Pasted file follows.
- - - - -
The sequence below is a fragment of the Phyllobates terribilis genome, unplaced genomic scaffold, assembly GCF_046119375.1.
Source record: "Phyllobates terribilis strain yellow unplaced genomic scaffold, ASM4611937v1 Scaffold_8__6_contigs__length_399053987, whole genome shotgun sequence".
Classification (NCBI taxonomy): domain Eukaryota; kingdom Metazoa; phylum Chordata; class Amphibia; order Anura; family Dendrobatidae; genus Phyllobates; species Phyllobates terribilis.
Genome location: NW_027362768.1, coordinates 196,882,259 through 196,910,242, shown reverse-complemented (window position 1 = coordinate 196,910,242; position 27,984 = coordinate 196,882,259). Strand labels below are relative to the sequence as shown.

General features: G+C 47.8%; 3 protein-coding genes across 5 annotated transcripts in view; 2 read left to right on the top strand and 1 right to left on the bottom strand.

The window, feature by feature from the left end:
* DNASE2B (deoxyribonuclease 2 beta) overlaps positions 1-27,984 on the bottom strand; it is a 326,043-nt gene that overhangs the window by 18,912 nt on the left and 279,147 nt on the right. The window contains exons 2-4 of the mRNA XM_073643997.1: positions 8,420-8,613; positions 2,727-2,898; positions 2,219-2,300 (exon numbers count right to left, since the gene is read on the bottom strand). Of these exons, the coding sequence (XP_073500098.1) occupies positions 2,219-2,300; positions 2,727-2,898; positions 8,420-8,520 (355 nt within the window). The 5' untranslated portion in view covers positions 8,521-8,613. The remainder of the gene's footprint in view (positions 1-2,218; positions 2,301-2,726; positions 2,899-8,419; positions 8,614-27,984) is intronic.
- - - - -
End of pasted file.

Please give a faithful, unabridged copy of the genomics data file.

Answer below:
The sequence below is a fragment of the Phyllobates terribilis genome, unplaced genomic scaffold, assembly GCF_046119375.1.
Source record: "Phyllobates terribilis strain yellow unplaced genomic scaffold, ASM4611937v1 Scaffold_8__6_contigs__length_399053987, whole genome shotgun sequence".
Classification (NCBI taxonomy): domain Eukaryota; kingdom Metazoa; phylum Chordata; class Amphibia; order Anura; family Dendrobatidae; genus Phyllobates; species Phyllobates terribilis.
Genome location: NW_027362768.1, coordinates 196,882,259 through 196,910,242, shown reverse-complemented (window position 1 = coordinate 196,910,242; position 27,984 = coordinate 196,882,259). Strand labels below are relative to the sequence as shown.

General features: G+C 47.8%; 3 protein-coding genes across 5 annotated transcripts in view; 2 read left to right on the top strand and 1 right to left on the bottom strand.

The window, feature by feature from the left end:
* DNASE2B (deoxyribonuclease 2 beta) overlaps positions 1-27,984 on the bottom strand; it is a 326,043-nt gene that overhangs the window by 18,912 nt on the left and 279,147 nt on the right. The window contains exons 2-4 of the mRNA XM_073643997.1: positions 8,420-8,613; positions 2,727-2,898; positions 2,219-2,300 (exon numbers count right to left, since the gene is read on the bottom strand). Of these exons, the coding sequence (XP_073500098.1) occupies positions 2,219-2,300; positions 2,727-2,898; positions 8,420-8,520 (355 nt within the window). The 5' untranslated portion in view covers positions 8,521-8,613. The remainder of the gene's footprint in view (positions 1-2,218; positions 2,301-2,726; positions 2,899-8,419; positions 8,614-27,984) is intronic.